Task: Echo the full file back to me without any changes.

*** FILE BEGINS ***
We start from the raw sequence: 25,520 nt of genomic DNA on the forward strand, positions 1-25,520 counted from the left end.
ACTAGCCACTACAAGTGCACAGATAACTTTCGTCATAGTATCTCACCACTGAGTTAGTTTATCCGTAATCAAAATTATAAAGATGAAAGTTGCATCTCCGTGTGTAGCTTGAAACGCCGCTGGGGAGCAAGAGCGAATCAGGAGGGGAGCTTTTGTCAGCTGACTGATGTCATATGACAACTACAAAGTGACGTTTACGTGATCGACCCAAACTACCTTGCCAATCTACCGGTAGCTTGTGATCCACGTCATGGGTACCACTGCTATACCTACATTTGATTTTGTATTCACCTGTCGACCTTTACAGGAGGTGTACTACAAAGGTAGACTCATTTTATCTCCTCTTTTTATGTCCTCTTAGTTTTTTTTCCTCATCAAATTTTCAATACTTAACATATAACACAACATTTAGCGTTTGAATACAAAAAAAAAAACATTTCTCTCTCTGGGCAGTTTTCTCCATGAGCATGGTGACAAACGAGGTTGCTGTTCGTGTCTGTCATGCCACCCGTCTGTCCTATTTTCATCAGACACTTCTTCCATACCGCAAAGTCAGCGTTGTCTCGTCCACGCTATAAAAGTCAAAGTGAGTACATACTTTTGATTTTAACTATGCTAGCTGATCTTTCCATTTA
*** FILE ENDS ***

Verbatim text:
We start from the raw sequence: 25,520 nt of genomic DNA on the forward strand, positions 1-25,520 counted from the left end.
ACTAGCCACTACAAGTGCACAGATAACTTTCGTCATAGTATCTCACCACTGAGTTAGTTTATCCGTAATCAAAATTATAAAGATGAAAGTTGCATCTCCGTGTGTAGCTTGAAACGCCGCTGGGGAGCAAGAGCGAATCAGGAGGGGAGCTTTTGTCAGCTGACTGATGTCATATGACAACTACAAAGTGACGTTTACGTGATCGACCCAAACTACCTTGCCAATCTACCGGTAGCTTGTGATCCACGTCATGGGTACCACTGCTATACCTACATTTGATTTTGTATTCACCTGTCGACCTTTACAGGAGGTGTACTACAAAGGTAGACTCATTTTATCTCCTCTTTTTATGTCCTCTTAGTTTTTTTTCCTCATCAAATTTTCAATACTTAACATATAACACAACATTTAGCGTTTGAATACAAAAAAAAAAACATTTCTCTCTCTGGGCAGTTTTCTCCATGAGCATGGTGACAAACGAGGTTGCTGTTCGTGTCTGTCATGCCACCCGTCTGTCCTATTTTCATCAGACACTTCTTCCATACCGCAAAGTCAGCGTTGTCTCGTCCACGCTATAAAAGTCAAAGTGAGTACATACTTTTGATTTTAACTATGCTAGCTGATCTTTCCATTTA